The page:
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Thank you in advance for your responses. Any and all information is greatly appreciated. We are looking to fulfill a long standing dream to move to the state of Maine. We are a family of four with two young children under the age of 5. Both my husband and I have either lived or vacationed throughout our beautiful country, but no place has ever had the feeling of "home", quite like Maine. It seems like the kind the place I want our children to grow up in. I have been trying very hard to remain open minded as to where we live, especially after my husband completed his service to the Navy. Finding work for him has been difficult, as for so many. For me, not so much, as I work in Physical Therapy, and I am very grateful for it. Have vacationed in Maine, mostly in Bar Harbor, on and off during the spring, summer and fall months. Wondering if anyone can describe what it is like to live year round as a resident, not as a vacationer, and as a family with young children. Again, thank you all for taking the time to respond.
Location: 3.5 sq mile island ant nest next to Canada
2,924 posts, read 3,251,199 times
Welcome to the forum but mostly, thanks for your service to both of you. I'm retired AF and am greatful to the folks who picked up the torch after I left. Bar Harbor is a nice town as is MDI just filled to the brim most of the year except winter. There are a few on here to let you know what it's like maybe even a new "local" from last fall. There are some great towns around that don't get so crowded.
Winter in Bar Harbor is wonderful. On November 1st almost all the lodging places close. All those big hotels on the way into town, are shuttered and shut down. Only Atlantic Oakes and a few B&Bs stay open. Many of the restaurants close also, although a few stay open on weekends. Lately McKay's has stayed open seven nights a week. And there is always Geddy's for a good lunch. The t-shirt shops close but the drug stores, book store, and grocery stores stay open. A few businesses start making Christmas wreaths for mail order.
The whole town seems to breath a sigh of relief and, once again, people have time to smile at each other on the street and even stop to chat in the grocery store. Women once again start up their stitching groups and get together once a week to knit and chat. People get back on their exercise program and the YMCA offers a Walks and Talks program all winter.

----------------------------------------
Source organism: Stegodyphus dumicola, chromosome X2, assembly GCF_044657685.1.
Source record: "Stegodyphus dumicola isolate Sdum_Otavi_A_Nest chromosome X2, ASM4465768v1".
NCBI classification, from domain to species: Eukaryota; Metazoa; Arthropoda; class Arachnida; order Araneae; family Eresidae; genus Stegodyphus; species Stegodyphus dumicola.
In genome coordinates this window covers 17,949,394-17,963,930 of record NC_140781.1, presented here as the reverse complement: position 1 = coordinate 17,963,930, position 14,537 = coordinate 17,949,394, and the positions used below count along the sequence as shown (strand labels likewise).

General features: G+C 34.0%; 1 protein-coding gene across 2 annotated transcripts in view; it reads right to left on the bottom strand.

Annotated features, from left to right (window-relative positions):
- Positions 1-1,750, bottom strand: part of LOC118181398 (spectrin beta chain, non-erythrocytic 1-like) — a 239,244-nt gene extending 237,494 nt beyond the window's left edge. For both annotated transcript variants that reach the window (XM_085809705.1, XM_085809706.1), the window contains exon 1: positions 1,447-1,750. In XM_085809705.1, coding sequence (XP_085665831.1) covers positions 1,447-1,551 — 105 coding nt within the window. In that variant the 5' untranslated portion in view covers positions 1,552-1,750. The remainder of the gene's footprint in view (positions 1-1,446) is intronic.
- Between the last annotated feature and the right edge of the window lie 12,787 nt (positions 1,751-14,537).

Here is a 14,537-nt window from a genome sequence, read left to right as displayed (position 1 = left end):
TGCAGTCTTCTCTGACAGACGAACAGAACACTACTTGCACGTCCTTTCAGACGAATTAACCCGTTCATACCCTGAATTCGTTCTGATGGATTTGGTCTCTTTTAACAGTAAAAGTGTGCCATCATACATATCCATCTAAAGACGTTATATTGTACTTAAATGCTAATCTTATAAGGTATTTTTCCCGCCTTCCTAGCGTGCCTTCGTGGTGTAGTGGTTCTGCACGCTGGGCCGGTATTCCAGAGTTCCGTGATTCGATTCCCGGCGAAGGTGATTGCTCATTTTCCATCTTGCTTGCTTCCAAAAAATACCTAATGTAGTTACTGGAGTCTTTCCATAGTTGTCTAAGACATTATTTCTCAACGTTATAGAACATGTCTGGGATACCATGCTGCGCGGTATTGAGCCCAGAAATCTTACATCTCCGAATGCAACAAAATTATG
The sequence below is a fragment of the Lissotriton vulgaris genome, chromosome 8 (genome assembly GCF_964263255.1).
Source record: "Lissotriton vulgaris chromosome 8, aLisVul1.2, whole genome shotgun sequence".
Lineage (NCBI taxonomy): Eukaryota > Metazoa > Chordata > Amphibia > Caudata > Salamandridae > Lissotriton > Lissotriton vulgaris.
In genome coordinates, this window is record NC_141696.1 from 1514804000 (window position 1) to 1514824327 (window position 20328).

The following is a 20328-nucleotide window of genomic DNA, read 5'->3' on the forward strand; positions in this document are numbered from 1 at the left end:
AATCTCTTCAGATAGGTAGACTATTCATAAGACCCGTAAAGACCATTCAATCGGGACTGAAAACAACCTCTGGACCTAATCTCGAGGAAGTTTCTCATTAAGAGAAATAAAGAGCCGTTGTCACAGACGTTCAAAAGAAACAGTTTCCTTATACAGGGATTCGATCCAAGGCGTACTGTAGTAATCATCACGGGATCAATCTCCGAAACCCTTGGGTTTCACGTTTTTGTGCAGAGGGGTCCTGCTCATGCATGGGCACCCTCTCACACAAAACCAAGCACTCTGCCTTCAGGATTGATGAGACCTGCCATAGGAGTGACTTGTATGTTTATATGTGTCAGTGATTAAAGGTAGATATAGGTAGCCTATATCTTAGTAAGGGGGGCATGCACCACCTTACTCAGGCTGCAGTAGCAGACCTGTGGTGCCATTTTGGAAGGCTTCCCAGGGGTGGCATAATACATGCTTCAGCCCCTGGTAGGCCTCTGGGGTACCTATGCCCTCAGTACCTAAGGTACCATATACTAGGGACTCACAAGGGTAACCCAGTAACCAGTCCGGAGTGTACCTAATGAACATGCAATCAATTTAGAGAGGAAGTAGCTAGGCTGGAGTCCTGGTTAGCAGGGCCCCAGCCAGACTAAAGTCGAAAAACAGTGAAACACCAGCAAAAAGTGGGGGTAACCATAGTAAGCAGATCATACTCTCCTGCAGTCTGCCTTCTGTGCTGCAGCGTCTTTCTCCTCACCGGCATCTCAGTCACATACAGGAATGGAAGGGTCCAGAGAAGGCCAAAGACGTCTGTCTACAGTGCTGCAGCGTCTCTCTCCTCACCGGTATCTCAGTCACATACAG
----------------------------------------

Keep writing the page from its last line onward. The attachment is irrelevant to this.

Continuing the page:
November is usually a fairly mild month, weather-wise. But everyone looks forward to that first nice snowfall. Cadillac Mountain Sports puts out their rental snowshoes and cross country skies. We always fear rain on top of snow so that when there is a good snowfall people rush out to ski the carriage roads while conditions stay good for that.
Every winter seems to have different weather than the winter before. But, generally, we have snow on the ground by mid-December. The lakes are frozen by January and sometimes the ocean freezes at the bridge. In the very depth of winter, days are usually in the 20s and nights in the low teens.
Acadia National Park closes the Loop Road except for a small section that includes Sand Beach and Thunder Hole. Some of the trail head parking lots are kept plowed and you can also park at the gates that close the Loop Road. Hiking is popular all winter long.
Unlike some other parts of the USA, it's quite sunny here on the coast of Maine in the winter. Granted, the sun doesn't rise very high or for very long in the winter. But it lights up the snow and birch trees and the ice flows on some of the rock outcroppings. It's really quite pretty.
We have two or three days each winter when a storm closes school for the day. When that happens the fire whistle in town blows a signal at 6:30, 7:00, and 7:30. Waking up to that sound and the sound of the snow plow going through your neighborhood makes you feel like a little kid again. Yippee!! A day to play in the snow! We seldom lose power in storms and the roads are quickly plowed and salted.